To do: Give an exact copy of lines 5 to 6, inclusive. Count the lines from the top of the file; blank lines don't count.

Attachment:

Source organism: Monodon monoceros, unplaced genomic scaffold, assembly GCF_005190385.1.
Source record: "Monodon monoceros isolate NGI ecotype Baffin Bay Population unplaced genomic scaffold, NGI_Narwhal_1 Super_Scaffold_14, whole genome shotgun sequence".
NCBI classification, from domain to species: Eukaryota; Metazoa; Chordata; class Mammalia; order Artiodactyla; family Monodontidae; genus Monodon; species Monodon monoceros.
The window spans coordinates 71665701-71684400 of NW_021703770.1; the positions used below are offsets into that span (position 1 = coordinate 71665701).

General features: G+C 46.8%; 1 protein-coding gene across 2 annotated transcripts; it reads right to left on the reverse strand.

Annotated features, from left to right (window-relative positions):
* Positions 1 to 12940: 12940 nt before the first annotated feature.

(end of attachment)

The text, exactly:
General features: G+C 46.8%; 1 protein-coding gene across 2 annotated transcripts; it reads right to left on the reverse strand.

Annotated features, from left to right (window-relative positions):